I make sure I get no less than four meals a day, and, if possible, six. I don't gorge. I eat three meals of a half pound of ground round steak, a couple of eggs and cottage cheese. I will eat vegetables, usually with the lunch and dinner meals. I like zucchini, string beans, carrots and beets. I don't cut out vegetables before a contest. I burn up what little starch is in them. I need them, I workout too hard. My metabolism is efficient enough to handle it. I don't want to lose muscle size by eliminating these things from my diet. Ten days before a contest I can do what little restricting is necessary to get the final cuts I need. The food is no problem. The only time you'll really have problems is when you let yourself get out of shape. If you stay looking like a muscle man all the time, there's no problem.
No matter what you do it's always going to be hard to be as cut up as Pierre van den Steen. He is limited only by his natural size. They wouldn't vote him over the big ones like Waller or Ferrigno. I'm in the middle height class. If I can get as cut up as Van der Steen, I can beat Waller and others in the tall class because I've got comparable size.
Although I spend 45 minutes on my calves, I am able to complete my other body parts in less time than I used to by cutting down the number of sets and using more weight. I do a lot of forced reps. Like on lateral raises, I now use 65 pound dumbbells, and my partner helps me force out the last three or four reps. They kill me, but I feel fantastic afterwards. I do them till they ache plenty. I'm really growing from it. With forced reps I can still do 10 or 12 reps, so you can see I'm burning those reps out.
I am doing three exercises for each muscle group, five sets each, for a total of 5 sets. I have kept the exercises I liked best. For shoulders I still do the Seated One Arm Pulley. I warm up with it and also finish with it. I'm also keeping the Standing Lateral Raises. I need help on these when they get heavy. On a lot of the other exercises I still manage to get my 10 or 12 reps without assistance even though I am using heavier weight. I've got my head into it more this year. I'm doing what it takes to use increased poundages.
I've changed my triceps routine a bit. I like doing Bentover Kickbacks with 30 - 35 pound dumbbells. I will do three or four sets with both arms at the same time, and then when they are tired, I can still do more by doing them one arm at a time. That way I can push the triceps to the limit.
On the chest the Incline Dumbbell Flys have helped me a lot. I've changed the angle of my Lying Flys, bringing the weight up more to the rear, maybe level with the top of the head. I don't bring them together at the top, instead I stop them a foot or more apart and lower them again. In this way the tension never leaves the pecs. Also, by cutting down the range of motion I save energy and can do more reps with heavier weights for the affect I want, broadening the chest. It's the same movement that Arnold and some of the others use. It gives you wide pec development. For the inner pec development along the sternum I'll use a separate exercise. Cable Crossovers. On these I bring my hands together and try to squeeze the pecs together.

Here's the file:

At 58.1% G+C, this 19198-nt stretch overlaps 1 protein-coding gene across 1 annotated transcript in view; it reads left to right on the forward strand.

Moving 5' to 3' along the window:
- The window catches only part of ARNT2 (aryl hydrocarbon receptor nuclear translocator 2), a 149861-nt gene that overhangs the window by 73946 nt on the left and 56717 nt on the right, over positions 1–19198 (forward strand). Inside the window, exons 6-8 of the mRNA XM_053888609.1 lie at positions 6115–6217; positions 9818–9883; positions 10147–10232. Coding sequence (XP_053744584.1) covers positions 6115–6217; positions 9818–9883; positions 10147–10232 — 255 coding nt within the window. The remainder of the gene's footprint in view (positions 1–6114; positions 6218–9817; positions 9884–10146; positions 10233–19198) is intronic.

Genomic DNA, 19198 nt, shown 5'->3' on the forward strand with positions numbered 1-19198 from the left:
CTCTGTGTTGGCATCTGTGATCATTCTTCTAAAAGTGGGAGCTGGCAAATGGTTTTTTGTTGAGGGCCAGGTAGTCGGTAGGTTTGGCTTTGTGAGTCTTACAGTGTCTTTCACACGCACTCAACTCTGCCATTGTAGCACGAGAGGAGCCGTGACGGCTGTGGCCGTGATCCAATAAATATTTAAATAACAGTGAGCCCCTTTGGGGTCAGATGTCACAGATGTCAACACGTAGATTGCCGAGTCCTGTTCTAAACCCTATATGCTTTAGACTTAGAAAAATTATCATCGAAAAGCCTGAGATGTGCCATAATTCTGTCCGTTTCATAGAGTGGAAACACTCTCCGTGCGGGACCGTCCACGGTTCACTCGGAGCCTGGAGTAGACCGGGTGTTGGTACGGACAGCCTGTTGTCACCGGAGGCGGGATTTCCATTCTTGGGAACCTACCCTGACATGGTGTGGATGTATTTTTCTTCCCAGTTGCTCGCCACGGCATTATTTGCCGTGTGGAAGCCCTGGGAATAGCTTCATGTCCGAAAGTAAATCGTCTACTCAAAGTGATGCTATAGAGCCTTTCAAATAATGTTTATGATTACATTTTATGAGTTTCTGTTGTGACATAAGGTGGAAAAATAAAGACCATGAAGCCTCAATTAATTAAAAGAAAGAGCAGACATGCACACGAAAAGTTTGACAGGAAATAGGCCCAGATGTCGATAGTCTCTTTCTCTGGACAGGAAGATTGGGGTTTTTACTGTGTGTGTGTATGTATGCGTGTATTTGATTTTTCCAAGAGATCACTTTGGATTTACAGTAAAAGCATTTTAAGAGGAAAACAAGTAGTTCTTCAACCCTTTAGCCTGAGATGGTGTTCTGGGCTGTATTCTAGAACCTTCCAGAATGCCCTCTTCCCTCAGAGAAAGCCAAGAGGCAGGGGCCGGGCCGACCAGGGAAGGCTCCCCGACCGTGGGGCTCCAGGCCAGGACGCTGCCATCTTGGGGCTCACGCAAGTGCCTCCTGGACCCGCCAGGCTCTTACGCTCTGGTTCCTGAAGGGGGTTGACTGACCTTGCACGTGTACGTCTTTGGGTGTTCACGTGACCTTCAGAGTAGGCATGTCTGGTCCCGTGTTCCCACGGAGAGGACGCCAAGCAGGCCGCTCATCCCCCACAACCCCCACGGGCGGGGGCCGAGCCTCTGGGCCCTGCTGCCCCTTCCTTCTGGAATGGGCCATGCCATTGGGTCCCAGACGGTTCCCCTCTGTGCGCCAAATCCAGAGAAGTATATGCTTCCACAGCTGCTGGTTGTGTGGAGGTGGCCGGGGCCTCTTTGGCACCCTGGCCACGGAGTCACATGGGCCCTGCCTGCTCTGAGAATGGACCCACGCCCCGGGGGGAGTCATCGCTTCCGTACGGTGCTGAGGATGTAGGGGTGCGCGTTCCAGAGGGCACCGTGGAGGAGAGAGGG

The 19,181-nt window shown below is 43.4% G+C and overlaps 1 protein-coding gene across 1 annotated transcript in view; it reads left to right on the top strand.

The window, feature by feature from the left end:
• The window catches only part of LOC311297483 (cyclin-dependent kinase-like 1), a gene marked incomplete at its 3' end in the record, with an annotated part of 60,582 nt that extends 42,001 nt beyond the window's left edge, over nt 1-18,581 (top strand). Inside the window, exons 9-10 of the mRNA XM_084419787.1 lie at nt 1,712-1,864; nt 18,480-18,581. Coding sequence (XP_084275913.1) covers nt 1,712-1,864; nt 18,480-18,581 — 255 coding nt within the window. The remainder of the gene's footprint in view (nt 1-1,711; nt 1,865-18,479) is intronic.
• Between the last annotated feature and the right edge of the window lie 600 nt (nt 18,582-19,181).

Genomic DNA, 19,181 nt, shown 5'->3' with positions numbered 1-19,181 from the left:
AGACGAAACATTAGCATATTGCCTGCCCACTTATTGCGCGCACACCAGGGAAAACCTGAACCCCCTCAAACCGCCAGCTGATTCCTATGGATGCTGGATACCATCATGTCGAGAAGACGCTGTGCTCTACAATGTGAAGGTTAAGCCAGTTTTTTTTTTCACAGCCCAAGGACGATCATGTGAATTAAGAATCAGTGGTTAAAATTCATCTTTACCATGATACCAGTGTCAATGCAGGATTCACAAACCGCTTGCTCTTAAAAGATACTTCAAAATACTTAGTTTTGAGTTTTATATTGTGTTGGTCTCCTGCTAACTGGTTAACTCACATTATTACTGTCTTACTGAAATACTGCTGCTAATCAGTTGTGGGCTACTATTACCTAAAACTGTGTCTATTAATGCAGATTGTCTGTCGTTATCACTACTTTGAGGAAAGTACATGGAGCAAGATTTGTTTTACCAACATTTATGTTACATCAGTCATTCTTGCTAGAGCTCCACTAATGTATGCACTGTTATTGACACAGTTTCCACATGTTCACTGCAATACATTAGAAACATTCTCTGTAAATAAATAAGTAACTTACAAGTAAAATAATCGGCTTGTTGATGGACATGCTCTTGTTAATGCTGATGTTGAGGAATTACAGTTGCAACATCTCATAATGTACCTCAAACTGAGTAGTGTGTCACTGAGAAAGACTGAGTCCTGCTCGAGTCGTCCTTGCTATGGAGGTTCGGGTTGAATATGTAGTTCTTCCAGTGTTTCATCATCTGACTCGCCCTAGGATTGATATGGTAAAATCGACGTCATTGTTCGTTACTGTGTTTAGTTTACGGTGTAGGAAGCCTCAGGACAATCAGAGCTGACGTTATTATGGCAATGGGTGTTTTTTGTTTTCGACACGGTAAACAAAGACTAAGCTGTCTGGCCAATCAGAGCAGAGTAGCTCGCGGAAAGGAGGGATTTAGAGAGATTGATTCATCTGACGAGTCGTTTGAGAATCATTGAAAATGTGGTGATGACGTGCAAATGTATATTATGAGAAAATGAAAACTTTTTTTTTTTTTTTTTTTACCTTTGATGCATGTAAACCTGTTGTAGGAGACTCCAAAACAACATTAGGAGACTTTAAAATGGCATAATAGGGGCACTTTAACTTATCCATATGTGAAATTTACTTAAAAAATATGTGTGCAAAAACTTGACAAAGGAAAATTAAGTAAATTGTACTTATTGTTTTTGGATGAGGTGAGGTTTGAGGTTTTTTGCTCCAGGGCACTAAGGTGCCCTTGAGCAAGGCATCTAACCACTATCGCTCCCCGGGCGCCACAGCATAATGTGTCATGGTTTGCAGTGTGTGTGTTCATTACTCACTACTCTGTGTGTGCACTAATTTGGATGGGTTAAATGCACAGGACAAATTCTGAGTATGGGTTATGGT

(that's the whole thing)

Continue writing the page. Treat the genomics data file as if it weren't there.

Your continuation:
I have to get eight to 10 hours of sleep a night to function at my best. I eat four to six meals a day, use heavier weights with slightly lower repetitions, and every third week very heavy weights with forced repetitions. I am using the same intense effort is last year but using 10 to 20 percent more weight, thereby cutting down then number of sets and lopping a half hour off my workout time. I am still working along the basic principles. Supersets and Tri-sets. This year I'm heavy on the Forced Reps. I'm saying pretty close to the Weider Principles.
Last year I was using the Double Split System mainly because I was working out with a buddy who wanted to train that way. It was good, but this year I am too busy on the outside and I can't get to the gym twice a day.
I usually work, all the body parts at once on a weekend day, Saturday or Sunday. I do eight sets a body part, 12 reps each two different exercises. I continue to do forced reps on my laterals on that day. I have no problem getting a pump, even with less sets, because I workout fast. I knock off completely one day a week, ordinarily on the weekend.
This year I'm going to have more mass with even greater muscularity than last year. I can see it happening with my present program.
I've put an upper limit of 15 sets on any body part except the calves, of course With Forced Reps speeded along by Quality Training, and using heavier weights. I have forced a a breakthrough in my training this year. I am excited about the possibilities in my new program. It has stimulated me mentally I'm training with greater interest.
The proof in what I'm saying will show in my next public appearances. I know I'll be better than last year, and I hope y'all will be there to see it.
Bob Birdsong Stats:
o Mr. Los Angeles 1973
o Mr. Pacific Coast 1973
o Mr. America 1974